REVIEW – Ancestors: The Humankind Odyssey is a typical example of the I want too much but I cannot execute its formula. The team and potentially the budget was not satisfactory enough to have Patrice Désilets’ concept on an outstanding quality level.
Ancestors already got the attention (and now I’m saving some characters here, even though it would be beneficial for me to always write the complete name down) by having Assassin’s Creed’s creator behind the project. We haven’t seen much from him in the past nearly seven years, as after leaving Ubisoft, he went to THQ, which quickly ended up going bankrupt.
10 million years ago
In Ancestors, you won’t find yourself as a bipedal humanoid creature with high intelligence and the like. We’re going to start at the beginnings of the human race, and, in short, our goal will be to not become extinct – we won’t see just one in-game year or so but far more, given if we eat and drink properly, and sleep enough. What else could be worse than getting eaten by one of the many predators while you are throwing those imaginary Zs as you sleep? Meanwhile – hopefully -, you can improve your neural system, which you can hand down to your heirs and children, as well as your clan that gets to keep your results. Thus, you will eventually end up creating basic weapons (and if you think something with bullets, you took the wrong door, this isn’t the annual Call of Duty), which could be bothered by the fact that your clan could get wiped out, and since I believe the artificial intelligence is problematic, you may see it, and it will be frustrating: unfortunately, it is part of Ancestors’ gameplay, and if you run into it, you’ll have to make your new clan learn your abilities, and there’s also the repetitive experience, during which you will have to iterate and discover, albeit not too much.
In case you haven’t felt it so far, I’ll say it clearly: Ancestors is not easy, and it gets repetitive fairly quickly. I understand Désilets’ concept, and it does have potential, but it feels like a university course where the professor is prepared, but his 90-minute speech doesn’t stay in your head, as your brain blocks out bad memories. And if you felt like me thrashing Ancestors, you are right, but I have some positives to say, too. Learning new abilities, as well as our evolution, is pleasant to see, but you have to get there in the first place, and that will require patience, learning, and complete attention. I might have spent far too much time on it! Oh well, not my problem. Orrorin Tugenensis.
9 million years ago
So the gameplay starts quite slowly, and you’ll have to learn everything yourself. Meanwhile, you will notice that the animations are far from being fluid, while the primates look somewhat decent, and this term can be applied to the soundtrack as well, as it seems to be a clever mixture of the classic, orchestral sounds, and some world music. However, it tends to repeat several motives over time, and you will end up hearing the same notes and parts perhaps quite too many times.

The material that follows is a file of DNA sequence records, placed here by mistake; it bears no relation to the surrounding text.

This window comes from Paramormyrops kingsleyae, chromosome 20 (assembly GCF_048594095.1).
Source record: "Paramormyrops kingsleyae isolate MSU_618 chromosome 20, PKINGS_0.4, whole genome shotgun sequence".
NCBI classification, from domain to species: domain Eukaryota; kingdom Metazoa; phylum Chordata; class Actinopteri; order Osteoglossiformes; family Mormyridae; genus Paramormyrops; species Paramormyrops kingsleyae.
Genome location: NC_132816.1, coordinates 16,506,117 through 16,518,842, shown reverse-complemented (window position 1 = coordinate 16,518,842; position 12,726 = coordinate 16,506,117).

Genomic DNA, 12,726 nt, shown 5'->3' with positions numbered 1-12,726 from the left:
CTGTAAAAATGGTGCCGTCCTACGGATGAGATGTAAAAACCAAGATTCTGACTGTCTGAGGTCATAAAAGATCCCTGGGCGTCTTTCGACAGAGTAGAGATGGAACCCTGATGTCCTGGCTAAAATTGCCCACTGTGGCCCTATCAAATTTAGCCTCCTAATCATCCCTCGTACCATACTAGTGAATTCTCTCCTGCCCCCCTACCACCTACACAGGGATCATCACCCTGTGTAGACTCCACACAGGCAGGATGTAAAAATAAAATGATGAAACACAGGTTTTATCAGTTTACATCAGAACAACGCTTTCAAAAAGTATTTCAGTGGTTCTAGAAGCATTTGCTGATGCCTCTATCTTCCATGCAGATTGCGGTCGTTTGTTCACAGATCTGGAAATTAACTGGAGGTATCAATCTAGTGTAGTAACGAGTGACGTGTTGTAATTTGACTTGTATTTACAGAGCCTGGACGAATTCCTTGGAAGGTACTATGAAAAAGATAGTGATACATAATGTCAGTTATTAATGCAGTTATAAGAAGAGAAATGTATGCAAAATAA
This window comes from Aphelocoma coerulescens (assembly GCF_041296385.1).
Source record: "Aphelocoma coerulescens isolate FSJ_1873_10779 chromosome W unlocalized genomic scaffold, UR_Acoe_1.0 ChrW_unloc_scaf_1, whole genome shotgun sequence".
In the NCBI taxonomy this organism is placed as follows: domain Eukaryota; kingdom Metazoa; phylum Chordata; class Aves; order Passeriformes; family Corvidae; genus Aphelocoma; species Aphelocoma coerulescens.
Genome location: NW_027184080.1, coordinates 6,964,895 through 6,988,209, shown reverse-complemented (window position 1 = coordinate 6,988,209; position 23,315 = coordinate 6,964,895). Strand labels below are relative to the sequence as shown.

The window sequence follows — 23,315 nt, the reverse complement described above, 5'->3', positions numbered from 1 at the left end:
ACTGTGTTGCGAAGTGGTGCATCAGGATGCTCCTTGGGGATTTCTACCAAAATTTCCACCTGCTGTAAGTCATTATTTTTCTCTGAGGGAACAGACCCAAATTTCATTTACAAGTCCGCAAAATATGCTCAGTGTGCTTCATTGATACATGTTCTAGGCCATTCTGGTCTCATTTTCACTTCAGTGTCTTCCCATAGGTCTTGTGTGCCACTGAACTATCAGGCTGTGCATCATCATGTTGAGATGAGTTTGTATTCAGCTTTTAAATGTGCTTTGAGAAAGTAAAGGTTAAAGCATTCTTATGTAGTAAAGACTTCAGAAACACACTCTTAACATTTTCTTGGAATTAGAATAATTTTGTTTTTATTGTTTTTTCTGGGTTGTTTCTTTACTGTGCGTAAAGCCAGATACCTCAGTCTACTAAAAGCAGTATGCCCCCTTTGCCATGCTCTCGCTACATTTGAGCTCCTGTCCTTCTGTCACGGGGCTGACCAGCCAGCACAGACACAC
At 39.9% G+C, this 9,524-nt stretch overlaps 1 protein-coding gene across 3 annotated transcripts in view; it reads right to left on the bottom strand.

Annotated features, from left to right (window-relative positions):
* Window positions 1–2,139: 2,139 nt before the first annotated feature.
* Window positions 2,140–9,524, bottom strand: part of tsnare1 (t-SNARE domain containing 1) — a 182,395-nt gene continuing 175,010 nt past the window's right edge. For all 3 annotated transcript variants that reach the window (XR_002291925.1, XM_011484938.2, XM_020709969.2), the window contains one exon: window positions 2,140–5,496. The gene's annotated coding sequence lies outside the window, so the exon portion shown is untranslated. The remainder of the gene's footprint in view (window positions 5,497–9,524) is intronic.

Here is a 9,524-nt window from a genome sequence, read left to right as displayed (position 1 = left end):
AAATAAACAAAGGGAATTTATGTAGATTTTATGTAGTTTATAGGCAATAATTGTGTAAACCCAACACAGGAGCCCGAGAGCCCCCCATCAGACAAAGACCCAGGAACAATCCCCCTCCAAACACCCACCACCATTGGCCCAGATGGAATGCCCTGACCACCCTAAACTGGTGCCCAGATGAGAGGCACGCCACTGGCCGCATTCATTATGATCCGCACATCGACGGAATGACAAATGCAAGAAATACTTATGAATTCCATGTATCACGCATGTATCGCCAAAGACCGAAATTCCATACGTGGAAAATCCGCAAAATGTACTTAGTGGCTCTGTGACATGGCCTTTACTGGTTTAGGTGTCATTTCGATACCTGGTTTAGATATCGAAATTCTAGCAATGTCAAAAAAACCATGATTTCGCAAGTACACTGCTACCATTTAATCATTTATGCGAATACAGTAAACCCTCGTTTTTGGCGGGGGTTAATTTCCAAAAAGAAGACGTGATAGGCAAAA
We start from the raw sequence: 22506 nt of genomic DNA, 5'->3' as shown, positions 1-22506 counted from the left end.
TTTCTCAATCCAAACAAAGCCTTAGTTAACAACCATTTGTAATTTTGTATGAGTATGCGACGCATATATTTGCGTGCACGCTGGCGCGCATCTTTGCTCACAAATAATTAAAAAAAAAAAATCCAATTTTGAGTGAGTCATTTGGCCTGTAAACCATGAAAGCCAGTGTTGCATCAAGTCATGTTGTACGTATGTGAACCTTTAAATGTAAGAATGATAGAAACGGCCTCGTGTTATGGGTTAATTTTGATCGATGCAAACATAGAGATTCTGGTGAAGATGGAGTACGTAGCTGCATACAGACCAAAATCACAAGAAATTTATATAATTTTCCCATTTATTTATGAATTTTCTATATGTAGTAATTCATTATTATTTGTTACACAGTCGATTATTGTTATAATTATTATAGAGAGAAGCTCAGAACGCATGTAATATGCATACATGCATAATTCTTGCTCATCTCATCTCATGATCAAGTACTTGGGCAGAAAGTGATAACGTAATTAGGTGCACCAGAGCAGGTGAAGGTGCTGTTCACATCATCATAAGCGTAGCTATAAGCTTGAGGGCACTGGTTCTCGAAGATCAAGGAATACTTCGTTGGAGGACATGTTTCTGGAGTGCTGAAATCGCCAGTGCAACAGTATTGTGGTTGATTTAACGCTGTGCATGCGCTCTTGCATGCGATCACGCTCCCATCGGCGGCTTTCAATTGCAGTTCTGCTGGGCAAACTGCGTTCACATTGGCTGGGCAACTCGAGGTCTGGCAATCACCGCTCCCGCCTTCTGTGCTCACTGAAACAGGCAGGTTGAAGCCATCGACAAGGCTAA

And still, I have some thoughts about the gameplay – initially, you will be ridiculously slow, the building itself didn’t feel mandatory, the AI couldn’t be used properly for our tasks, and also, I have a thought that this game wants to be an AAA title in an AA suit. Let me explain: Désilets has ideas (launching Assassin’s Creed is a good example, but there’s also 1666: Amsterdam, which he had to take back from Ubisoft via a lawsuit), but Take-Two’s new, indie publishing arm, Private Division, couldn’t provide enough res… nah, forget about it, GTA V provides enough cash. There were simply not enough people and maybe time for the game.
7 million years ago
This third-person adventure/exploration is only recommended to those who are patient, and I also have to say that Ancestors: The Humankind Odyssey is currently exclusive to the Epic Games Store. Improving the monkey, raising our children (maximum of two), being part of a clan – all these are good ideas, but the execution is… terrible. Panache Digital Games wanted to achieve far too much, but they couldn’t get there. Pushing people to their limits is not a good thing, and Désilets got an unrewarding task from the ungrateful leadership, putting him into a bad spotlight. And thus, I’ve been thinking a lot how to score the game. First, I thought it’s a 4, but it’s not justified. 5/10? No. 5.5? No. 6? Let’s place it somewhere 6 and 6.5 out of 10. Ancestors, using Unreal Engine 4, has good things, but we have to get there. We have to learn everything, but what for? The game will likely be sh_ttalked by many, but it was made by a smaller team. The 40 euro/dollar price is not fair, though. (It will be more than that – Epic will push the fees over to you.) Get it for half price maybe, that’s worth it, but for full price, absolutely not. Let’s hope it will be far more improved than this by the time it will launch on consoles.
+ There’s pleasure in improving…
– …as well as a lot of failures and annoying factors
– The soundtracks’ motives tend to repeat a lot
– The game itself isn’t up to snuff, making the base concept not hit the right notes
Publisher: Private Division
Developer: Panache Digital Games
Genre: third-person perspective evolution RPG
Release date: August 27, 2019